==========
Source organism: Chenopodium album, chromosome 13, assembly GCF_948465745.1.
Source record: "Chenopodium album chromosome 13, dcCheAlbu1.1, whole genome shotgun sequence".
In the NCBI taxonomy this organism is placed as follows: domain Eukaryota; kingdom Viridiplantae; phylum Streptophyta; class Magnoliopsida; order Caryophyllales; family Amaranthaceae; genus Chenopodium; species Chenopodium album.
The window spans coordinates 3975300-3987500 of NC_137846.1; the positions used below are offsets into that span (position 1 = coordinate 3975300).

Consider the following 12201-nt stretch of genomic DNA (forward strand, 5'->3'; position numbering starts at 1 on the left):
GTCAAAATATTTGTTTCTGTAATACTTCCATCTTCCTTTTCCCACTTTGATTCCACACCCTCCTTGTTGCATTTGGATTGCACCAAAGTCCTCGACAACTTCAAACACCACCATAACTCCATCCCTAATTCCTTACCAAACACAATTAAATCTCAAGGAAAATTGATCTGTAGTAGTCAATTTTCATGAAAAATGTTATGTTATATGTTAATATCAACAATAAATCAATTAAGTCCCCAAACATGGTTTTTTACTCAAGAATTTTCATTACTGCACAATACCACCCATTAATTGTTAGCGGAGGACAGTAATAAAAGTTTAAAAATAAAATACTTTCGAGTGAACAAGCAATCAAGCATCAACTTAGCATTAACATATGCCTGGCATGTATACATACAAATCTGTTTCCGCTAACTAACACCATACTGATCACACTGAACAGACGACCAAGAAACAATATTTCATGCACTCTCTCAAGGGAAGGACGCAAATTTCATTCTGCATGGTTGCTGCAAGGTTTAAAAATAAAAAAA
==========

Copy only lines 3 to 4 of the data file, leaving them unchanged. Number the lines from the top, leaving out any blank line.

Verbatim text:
In the NCBI taxonomy this organism is placed as follows: domain Eukaryota; kingdom Viridiplantae; phylum Streptophyta; class Magnoliopsida; order Caryophyllales; family Amaranthaceae; genus Chenopodium; species Chenopodium album.
The window spans coordinates 3975300-3987500 of NC_137846.1; the positions used below are offsets into that span (position 1 = coordinate 3975300).